• I Can’t Understand What My Husband is Saying is a great show. I look forward to those three minute episodes every week.

      Is chaotic good really evil? I took it to apply to the sort of character who is rather whimsical in doing good deeds or he might do something good in an unorthodox or even half-baked manner. For example, deciding to steal from person X to give to person Y. Well, I suppose that is evil after all! But, I’m sure most of the time chaotic good characters are good randomly which gives them their chaotic feel.

      And yeah, half-truth is just a statement of truth which does not tell the whole story. I’d also face palm if I heard someone using it to mean a statement that is true and isn’t true in the same manner.

      Liked by 1 person

  3. jubilare says:

    Hmm… somehow my reply didn’t go through! I will have to try and remember what I said, now. I hate it when that happens with an involved reply. 😛


    • Ouch! I hate writing long paragraphs only to have it get lost somehow. How you reconcile chaos with divine providence was what I was most curious about. But, respond when you have a free moment. 🙂


  4. David A says:

    Akame ga Kill:

    That series is now follwoing the common custom of making an anime exclusive ending… other reason to not watch it. I dislike various instances of that type of direction some series take.

    Akatsuki no Yona: I haven’t finished the first episode yet.


    Yes, this second season has been fun. But some episodes were slow, and others felt rushed. And it seems that are only two episodes left… and, the anime ending supossedly is going to be the same ending of the Light Novels. Speaking of these, it seems that most of the fanservice present there, was removed from the anime, that was a good thing to do. If only more LN adaptations did something like that. Something that prevents me from recomending that series, are some of the vulgar illustrations from the LN, and various promotional images, including ones made by the LN illustrator, because their availability.

    I Can’t Understand What My Husband is Saying:

    The concept is interesting, but I didn’t continued that series. Why they had to include that degenerate brother (incestuous, makes erotic manga of his brother, etc) of the male protagonist? How the female protagonist deals with that? I worry about how these absurd things are being taken by granted in the fandom.

    Madan no Ou to Vanadis:

    Despite the fanservice (even the chibi complementary episodes haven’t been spared from vulgar jokes), it has managed to hold some level of seriousness. Speaking of these battle you mention, a favorite miracle, is the one at Lepanto.

    Miguel de Cervantes Saavedra held that battle in high regard.

    Psycho-Pass 2:

    I would suggest to put some content warnings for series like these. I was Reading about it the other day, is very graphic and disturbing (maybe pointing the stuff mentioned at the YMMV part of he tvtropes article, or some of the anidb tags). These characters are living in a dystopia… not a dingy and dirty one, but still a dystopia.


    What happened on the sixth episode?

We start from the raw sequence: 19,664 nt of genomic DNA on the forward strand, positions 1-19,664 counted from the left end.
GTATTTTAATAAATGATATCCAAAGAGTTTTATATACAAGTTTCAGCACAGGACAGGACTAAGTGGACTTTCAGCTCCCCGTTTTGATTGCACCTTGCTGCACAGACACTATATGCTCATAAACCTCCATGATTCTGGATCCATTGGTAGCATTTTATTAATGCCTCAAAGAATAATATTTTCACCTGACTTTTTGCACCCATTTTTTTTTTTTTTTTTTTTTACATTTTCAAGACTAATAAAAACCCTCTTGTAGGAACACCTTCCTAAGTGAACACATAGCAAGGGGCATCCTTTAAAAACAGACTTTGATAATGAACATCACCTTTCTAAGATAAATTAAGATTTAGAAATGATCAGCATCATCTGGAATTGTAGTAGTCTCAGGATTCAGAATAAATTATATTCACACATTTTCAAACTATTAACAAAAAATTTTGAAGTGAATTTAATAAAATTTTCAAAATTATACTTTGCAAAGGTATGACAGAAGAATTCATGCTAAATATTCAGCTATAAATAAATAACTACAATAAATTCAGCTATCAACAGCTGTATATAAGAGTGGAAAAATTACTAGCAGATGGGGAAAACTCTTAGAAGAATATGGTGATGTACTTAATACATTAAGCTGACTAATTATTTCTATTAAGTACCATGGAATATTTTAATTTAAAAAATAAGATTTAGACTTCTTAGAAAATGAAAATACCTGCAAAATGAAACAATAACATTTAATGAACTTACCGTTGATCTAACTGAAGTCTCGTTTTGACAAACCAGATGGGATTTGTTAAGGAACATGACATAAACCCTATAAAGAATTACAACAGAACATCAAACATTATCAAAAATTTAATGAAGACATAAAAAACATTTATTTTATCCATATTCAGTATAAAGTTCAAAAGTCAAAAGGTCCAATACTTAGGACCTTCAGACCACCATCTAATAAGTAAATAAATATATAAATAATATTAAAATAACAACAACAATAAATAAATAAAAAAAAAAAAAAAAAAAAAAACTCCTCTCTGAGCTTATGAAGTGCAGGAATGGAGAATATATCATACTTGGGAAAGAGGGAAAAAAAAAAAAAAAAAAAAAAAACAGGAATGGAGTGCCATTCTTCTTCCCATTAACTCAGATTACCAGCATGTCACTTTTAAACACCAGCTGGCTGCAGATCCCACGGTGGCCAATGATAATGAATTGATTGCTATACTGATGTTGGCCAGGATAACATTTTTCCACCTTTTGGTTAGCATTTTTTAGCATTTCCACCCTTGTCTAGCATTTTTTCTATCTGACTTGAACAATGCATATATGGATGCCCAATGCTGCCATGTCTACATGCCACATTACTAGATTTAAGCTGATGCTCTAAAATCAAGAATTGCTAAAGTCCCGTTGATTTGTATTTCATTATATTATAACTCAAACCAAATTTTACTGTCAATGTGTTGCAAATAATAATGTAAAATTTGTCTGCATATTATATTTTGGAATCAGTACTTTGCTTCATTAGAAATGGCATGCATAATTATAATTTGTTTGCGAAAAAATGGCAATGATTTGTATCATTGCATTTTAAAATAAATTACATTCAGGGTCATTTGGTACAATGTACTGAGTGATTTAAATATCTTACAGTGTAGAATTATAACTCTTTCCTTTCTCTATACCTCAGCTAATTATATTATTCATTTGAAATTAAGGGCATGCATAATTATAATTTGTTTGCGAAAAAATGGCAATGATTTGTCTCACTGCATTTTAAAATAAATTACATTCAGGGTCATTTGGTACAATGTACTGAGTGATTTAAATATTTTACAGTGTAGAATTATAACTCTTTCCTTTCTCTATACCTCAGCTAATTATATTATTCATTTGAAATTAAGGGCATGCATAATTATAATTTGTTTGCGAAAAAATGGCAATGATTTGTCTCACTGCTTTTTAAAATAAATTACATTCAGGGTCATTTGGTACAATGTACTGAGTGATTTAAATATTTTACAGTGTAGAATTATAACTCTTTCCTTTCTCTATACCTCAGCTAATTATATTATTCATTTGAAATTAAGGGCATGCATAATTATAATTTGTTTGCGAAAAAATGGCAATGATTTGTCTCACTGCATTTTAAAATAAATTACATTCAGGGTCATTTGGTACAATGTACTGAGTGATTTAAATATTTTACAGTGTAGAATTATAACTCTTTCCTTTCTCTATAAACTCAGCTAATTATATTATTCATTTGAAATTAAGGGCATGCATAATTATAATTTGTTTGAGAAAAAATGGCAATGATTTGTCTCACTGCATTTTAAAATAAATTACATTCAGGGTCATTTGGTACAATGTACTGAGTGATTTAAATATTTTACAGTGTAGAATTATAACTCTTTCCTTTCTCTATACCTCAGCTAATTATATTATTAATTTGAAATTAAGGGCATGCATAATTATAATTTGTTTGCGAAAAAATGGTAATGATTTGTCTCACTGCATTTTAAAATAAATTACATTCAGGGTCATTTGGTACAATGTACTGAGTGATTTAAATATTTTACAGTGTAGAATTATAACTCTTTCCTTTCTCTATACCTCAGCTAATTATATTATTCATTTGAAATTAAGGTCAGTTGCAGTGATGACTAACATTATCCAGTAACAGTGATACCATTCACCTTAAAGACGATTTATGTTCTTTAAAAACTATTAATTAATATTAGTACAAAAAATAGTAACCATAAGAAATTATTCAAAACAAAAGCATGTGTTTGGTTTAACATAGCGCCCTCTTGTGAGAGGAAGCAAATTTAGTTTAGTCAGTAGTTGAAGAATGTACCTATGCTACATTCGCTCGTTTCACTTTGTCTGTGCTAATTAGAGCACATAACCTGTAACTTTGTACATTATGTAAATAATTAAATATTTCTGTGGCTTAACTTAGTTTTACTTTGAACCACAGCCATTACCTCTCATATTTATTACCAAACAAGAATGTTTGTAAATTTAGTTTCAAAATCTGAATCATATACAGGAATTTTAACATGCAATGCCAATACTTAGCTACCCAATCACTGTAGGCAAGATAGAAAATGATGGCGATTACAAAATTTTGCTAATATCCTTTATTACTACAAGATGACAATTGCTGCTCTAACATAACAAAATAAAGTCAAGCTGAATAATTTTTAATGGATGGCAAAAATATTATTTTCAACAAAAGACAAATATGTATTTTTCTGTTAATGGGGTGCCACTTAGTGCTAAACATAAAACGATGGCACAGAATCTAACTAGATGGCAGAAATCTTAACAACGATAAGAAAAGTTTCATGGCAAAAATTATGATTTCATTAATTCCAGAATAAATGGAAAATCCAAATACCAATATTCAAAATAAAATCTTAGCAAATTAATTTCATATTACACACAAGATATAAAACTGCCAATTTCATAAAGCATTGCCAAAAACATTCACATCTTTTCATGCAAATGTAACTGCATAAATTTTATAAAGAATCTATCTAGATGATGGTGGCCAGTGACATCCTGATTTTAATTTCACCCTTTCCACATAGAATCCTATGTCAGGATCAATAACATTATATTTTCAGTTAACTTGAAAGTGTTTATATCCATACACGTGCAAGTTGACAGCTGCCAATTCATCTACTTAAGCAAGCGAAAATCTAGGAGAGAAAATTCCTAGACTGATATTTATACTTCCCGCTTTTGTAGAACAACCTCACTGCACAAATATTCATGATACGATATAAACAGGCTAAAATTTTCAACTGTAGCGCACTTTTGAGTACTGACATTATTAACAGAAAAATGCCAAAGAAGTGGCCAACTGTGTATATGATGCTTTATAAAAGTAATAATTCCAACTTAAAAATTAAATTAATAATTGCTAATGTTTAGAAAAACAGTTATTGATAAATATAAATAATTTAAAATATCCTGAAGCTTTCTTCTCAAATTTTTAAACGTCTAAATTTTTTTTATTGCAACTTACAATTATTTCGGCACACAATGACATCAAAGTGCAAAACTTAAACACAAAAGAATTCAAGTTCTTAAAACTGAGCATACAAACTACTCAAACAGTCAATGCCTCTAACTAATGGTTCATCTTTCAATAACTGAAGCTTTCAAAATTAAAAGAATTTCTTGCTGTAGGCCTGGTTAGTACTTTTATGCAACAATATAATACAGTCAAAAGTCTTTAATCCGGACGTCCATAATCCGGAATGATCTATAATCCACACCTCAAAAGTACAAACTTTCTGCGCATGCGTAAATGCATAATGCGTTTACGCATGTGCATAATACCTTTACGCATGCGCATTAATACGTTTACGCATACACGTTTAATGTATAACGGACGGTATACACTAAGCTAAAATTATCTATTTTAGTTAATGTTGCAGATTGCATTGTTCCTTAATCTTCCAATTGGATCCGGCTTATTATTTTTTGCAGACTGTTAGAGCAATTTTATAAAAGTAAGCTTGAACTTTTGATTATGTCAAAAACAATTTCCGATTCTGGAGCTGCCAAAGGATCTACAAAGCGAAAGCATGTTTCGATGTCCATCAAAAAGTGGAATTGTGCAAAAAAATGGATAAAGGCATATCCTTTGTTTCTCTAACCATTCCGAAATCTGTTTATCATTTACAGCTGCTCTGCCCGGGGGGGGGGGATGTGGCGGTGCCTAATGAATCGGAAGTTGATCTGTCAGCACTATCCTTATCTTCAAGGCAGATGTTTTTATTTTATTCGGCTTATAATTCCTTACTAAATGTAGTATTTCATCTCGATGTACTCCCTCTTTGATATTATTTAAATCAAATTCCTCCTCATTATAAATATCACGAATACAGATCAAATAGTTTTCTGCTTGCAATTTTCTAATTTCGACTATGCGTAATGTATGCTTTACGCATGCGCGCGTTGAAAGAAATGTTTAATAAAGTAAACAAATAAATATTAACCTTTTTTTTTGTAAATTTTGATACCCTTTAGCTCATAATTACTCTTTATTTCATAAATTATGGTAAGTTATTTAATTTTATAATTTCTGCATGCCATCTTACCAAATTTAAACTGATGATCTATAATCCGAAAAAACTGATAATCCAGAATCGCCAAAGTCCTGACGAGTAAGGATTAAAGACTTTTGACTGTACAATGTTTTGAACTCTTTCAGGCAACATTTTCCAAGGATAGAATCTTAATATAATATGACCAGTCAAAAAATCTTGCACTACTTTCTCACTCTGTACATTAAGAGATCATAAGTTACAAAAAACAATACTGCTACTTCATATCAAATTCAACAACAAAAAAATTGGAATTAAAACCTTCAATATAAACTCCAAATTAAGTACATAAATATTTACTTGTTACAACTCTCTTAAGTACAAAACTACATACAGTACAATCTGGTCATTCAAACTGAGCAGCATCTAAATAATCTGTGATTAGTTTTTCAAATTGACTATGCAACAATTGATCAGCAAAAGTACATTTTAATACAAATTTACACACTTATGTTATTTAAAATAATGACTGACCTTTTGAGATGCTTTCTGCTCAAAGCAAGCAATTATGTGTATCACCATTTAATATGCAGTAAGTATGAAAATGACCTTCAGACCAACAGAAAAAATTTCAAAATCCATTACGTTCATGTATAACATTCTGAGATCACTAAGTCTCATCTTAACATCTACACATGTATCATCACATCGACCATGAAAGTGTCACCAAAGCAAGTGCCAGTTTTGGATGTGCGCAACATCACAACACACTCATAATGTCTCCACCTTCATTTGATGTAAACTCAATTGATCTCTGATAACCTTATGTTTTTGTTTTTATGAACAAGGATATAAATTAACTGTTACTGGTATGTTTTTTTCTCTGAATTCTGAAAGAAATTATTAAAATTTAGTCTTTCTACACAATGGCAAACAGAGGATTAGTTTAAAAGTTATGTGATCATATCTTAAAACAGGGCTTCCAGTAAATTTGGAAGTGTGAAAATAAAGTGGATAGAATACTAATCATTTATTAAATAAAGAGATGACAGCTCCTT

And, wow, I didn’t knew that about the Angels, or the Jean D’Arc character.
    I think the inclusión of chaos, is part of a trend that consist in making the demon character seem less evil, I was reading about the key that is an important plot element, and how a demon was involved in it, eventually helping with the “peace” of that world.


    • From my perspective, whether an anime tries to make an original story or stick to the script of the manga depends on how well it transfers over to the other medium and whether the studio will give the story enough episodes. They obviously hoped that Akame ga Kiru would become a long running series, which is why they followed the plot so precisely in the beginning. But, since this was not to be, it would have been better if they exercised more creativity in the earlier episodes and created a different plot line. At any rate, I’m curious about the original ending they’ll give to the anime, which is based on one of my favorite currently running manga.

      Akatsuki no Yona has a very slow start. But if you like the characters, it’s well worth sticking with the show.

      I saw some of the covers from the Hitsugi no Chaika light novels. Ichiro Sakaki might be going over to the dark side. Fortunately, anime has a trend of Bowlerizing the original source material. At any rate, I’m looking forward to the ending.

      I only know the bare details of the Battle of Lepanto. I’ll have to read Chesterton’s poem about it soon. I can imagine that Cervantes would have loved that battle, both because it was a smashing victory over Muslims and freed Christian slaves and because it marked the high point of Spanish power on the world stage.

      Yeah, Psycho-Pass has some very disturbing scenes, many of which go to unnecessary degrees of gore–fortunately, the show doesn’t dwell on them very long. But, the story is very compelling.

      That Jeanne D’Arc was chosen by “the gods” in Shingeki no Bahamut came as a big surprise to me. I suppose that does simplify things somewhat. Christianity is not present in the anime after all, just some ideas from Christian myth. I suppose that kind of story is easier for a pagan to handle.